Can Dogs Sniff Out Coronavirus Infections?

Can Dogs Sniff Out Coronavirus Infections?

It would seem that dogs can recognize coronavirus infections with extreme precision. But science is cautious, stating that large-scale studies are needed to arrive at a definitive answer

(photo: Suzzamar / pixabay) That dogs have an amazing sense of smell is nothing new. But that they can sniff and identify coronavirus infections with near-perfect accuracy would be an extraordinary achievement. Yet, all over the world, there are more and more studies that tell of this great ability of dogs, teasing many the idea that animals can actually help us control the Covid-19 pandemic. However, a great deal of caution is still needed: most of these experiments, in fact, have not yet been reviewed or published, and therefore have not been evaluated by the scientific community.

Just to realize, we human beings are equipped with about 5-6 million olfactory receptors, while dogs have as many as 300 million, which allow them to detect even the smallest concentrations of odors. An extraordinary ability that we have been exploiting for some time: just think that sniffer dogs, which we often see in places like airports, can detect firearms, explosives and drugs. But not only that: dogs are also capable of identifying certain types of cancer, malaria and other viral diseases, although it is not yet clear what the precise mechanism is. Many experts, for example, hypothesize that some diseases cause the body to release specific volatile organic compounds (Cov), the molecules of which evaporate to create a smell that dogs can recognize.

Coma tells Nature, in recent days the different groups of scientists who are working with these animals to understand their ability to identify the coronavirus have gathered at the International K9 Team, an online conference that has allowed share the preliminary results of the various experiments. From the meeting it emerged that in several tests carried out at airports in the United Arab Emirates, Finland and Lebanon, dogs identified coronavirus positive cases days earlier than conventional tests, thus suggesting that they can detect the infection before symptoms begin. In experiments carried out by researchers at the Saint Joseph University of Beirut, for example, 18 dogs were trained to smell sweat samples from infected people and sit down whenever they detected signs of infection. From here, the dogs sniffed around 1,600 airport passengers, finding 158 coronavirus positive cases confirmed by molecular tests. In particular, according to the unpublished data, they managed to correctly identify positive cases with an accuracy of 92%.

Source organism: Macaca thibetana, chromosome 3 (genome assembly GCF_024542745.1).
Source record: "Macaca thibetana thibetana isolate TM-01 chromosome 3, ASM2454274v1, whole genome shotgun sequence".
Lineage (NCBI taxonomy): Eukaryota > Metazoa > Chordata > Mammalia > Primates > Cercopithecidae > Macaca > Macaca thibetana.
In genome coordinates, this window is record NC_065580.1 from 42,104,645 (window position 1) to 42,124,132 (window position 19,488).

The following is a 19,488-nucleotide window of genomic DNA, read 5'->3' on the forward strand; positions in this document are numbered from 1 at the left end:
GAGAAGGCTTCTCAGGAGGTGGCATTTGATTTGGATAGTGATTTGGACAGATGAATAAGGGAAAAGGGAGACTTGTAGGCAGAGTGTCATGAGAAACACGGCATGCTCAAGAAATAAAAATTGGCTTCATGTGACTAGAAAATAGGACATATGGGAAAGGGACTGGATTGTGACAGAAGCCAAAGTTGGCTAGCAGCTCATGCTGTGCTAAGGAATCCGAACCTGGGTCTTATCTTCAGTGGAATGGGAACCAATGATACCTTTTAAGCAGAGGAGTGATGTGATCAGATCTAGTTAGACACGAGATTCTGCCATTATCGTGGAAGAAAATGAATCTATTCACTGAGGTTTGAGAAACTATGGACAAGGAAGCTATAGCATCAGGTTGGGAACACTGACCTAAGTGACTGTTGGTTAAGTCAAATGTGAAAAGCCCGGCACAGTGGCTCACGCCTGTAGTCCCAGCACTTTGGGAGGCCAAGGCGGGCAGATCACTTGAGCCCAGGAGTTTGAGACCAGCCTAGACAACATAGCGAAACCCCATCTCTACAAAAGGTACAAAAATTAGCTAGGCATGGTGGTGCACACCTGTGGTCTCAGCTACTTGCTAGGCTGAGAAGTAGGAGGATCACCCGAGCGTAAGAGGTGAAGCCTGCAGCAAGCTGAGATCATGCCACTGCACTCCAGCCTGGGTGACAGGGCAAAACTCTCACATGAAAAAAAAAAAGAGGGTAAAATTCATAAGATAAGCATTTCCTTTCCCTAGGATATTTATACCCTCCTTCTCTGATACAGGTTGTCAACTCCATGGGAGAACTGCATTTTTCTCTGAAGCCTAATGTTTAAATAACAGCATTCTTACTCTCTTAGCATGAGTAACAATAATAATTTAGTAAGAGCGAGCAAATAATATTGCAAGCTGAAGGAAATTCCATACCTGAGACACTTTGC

"No one is saying they can replace PCR, but their help could be very valuable" Holger Volk, a veterinary neurologist at the University of Hanover, in Germany, tells Nature. In his study, the only one to have been published so far, 8 dogs were trained on samples taken from the respiratory tract of 7 coronavirus positive people and another 7 healthy. The dogs, explains the expert, identified 83% of positive and 96% of negative cases.

Some experts, however, have been skeptical of these results, stating that the number of participants was too small and that dogs could have learned to identify the specific smell of the samples, rather than that of the coronavirus. Although, therefore, the data is promising, it would need to be confirmed on a much larger scale in order to assess how much dogs can actually help us in detecting positive cases. "It is important not to publish too early with large claims and small data sets," concludes James Logan, an infectious disease specialist at the London School of Hygiene & Tropical Medicine.

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